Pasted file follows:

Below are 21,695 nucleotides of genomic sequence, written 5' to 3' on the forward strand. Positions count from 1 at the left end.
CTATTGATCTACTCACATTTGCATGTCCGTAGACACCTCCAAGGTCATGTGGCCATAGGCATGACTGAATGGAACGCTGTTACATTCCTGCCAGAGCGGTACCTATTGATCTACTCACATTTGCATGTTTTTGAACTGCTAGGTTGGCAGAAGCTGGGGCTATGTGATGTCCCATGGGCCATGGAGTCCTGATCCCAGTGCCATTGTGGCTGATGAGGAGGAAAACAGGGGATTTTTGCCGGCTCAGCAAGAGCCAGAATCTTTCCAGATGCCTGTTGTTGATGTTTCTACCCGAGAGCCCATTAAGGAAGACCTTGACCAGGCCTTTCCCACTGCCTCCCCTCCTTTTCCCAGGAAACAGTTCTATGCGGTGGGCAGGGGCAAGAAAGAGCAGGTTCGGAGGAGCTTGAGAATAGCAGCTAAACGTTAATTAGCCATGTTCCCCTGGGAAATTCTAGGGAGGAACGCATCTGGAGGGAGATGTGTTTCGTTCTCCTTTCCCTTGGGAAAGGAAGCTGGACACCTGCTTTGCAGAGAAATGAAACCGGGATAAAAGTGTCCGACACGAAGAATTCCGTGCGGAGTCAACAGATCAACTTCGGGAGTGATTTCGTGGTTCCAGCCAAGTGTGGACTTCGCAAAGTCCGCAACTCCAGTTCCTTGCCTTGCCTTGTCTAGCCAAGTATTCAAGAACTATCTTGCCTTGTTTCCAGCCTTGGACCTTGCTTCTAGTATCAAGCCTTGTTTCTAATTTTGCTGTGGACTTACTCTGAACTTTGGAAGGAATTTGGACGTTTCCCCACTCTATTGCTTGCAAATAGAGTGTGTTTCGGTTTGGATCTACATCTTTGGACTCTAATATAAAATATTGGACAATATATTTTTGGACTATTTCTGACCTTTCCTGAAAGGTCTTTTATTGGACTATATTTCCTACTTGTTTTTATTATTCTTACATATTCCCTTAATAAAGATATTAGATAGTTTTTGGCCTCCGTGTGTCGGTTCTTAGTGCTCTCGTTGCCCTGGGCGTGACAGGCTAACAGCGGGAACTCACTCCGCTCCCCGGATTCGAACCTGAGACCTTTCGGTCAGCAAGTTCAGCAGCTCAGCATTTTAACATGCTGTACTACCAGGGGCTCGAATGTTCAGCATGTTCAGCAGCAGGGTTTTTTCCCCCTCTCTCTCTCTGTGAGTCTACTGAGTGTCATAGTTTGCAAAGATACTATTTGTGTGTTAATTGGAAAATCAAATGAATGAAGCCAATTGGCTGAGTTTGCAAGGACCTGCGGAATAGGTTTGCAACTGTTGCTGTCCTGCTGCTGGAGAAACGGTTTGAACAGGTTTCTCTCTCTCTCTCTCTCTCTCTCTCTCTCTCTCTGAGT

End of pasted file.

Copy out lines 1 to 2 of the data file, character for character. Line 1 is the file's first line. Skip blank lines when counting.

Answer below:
Below are 21,695 nucleotides of genomic sequence, written 5' to 3' on the forward strand. Positions count from 1 at the left end.
CTATTGATCTACTCACATTTGCATGTCCGTAGACACCTCCAAGGTCATGTGGCCATAGGCATGACTGAATGGAACGCTGTTACATTCCTGCCAGAGCGGTACCTATTGATCTACTCACATTTGCATGTTTTTGAACTGCTAGGTTGGCAGAAGCTGGGGCTATGTGATGTCCCATGGGCCATGGAGTCCTGATCCCAGTGCCATTGTGGCTGATGAGGAGGAAAACAGGGGATTTTTGCCGGCTCAGCAAGAGCCAGAATCTTTCCAGATGCCTGTTGTTGATGTTTCTACCCGAGAGCCCATTAAGGAAGACCTTGACCAGGCCTTTCCCACTGCCTCCCCTCCTTTTCCCAGGAAACAGTTCTATGCGGTGGGCAGGGGCAAGAAAGAGCAGGTTCGGAGGAGCTTGAGAATAGCAGCTAAACGTTAATTAGCCATGTTCCCCTGGGAAATTCTAGGGAGGAACGCATCTGGAGGGAGATGTGTTTCGTTCTCCTTTCCCTTGGGAAAGGAAGCTGGACACCTGCTTTGCAGAGAAATGAAACCGGGATAAAAGTGTCCGACACGAAGAATTCCGTGCGGAGTCAACAGATCAACTTCGGGAGTGATTTCGTGGTTCCAGCCAAGTGTGGACTTCGCAAAGTCCGCAACTCCAGTTCCTTGCCTTGCCTTGTCTAGCCAAGTATTCAAGAACTATCTTGCCTTGTTTCCAGCCTTGGACCTTGCTTCTAGTATCAAGCCTTGTTTCTAATTTTGCTGTGGACTTACTCTGAACTTTGGAAGGAATTTGGACGTTTCCCCACTCTATTGCTTGCAAATAGAGTGTGTTTCGGTTTGGATCTACATCTTTGGACTCTAATATAAAATATTGGACAATATATTTTTGGACTATTTCTGACCTTTCCTGAAAGGTCTTTTATTGGACTATATTTCCTACTTGTTTTTATTATTCTTACATATTCCCTTAATAAAGATATTAGATAGTTTTTGGCCTCCGTGTGTCGGTTCTTAGTGCTCTCGTTGCCCTGGGCGTGACAGGCTAACAGCGGGAACTCACTCCGCTCCCCGGATTCGAACCTGAGACCTTTCGGTCAGCAAGTTCAGCAGCTCAGCATTTTAACATGCTGTACTACCAGGGGCTCGAATGTTCAGCATGTTCAGCAGCAGGGTTTTTTCCCCCTCTCTCTCTCTGTGAGTCTACTGAGTGTCATAGTTTGCAAAGATACTATTTGTGTGTTAATTGGAAAATCAAATGAATGAAGCCAATTGGCTGAGTTTGCAAGGACCTGCGGAATAGGTTTGCAACTGTTGCTGTCCTGCTGCTGGAGAAACGGTTTGAACAGGTTTCTCTCTCTCTCTCTCTCTCTCTCTCTCTCTCTCTGAGT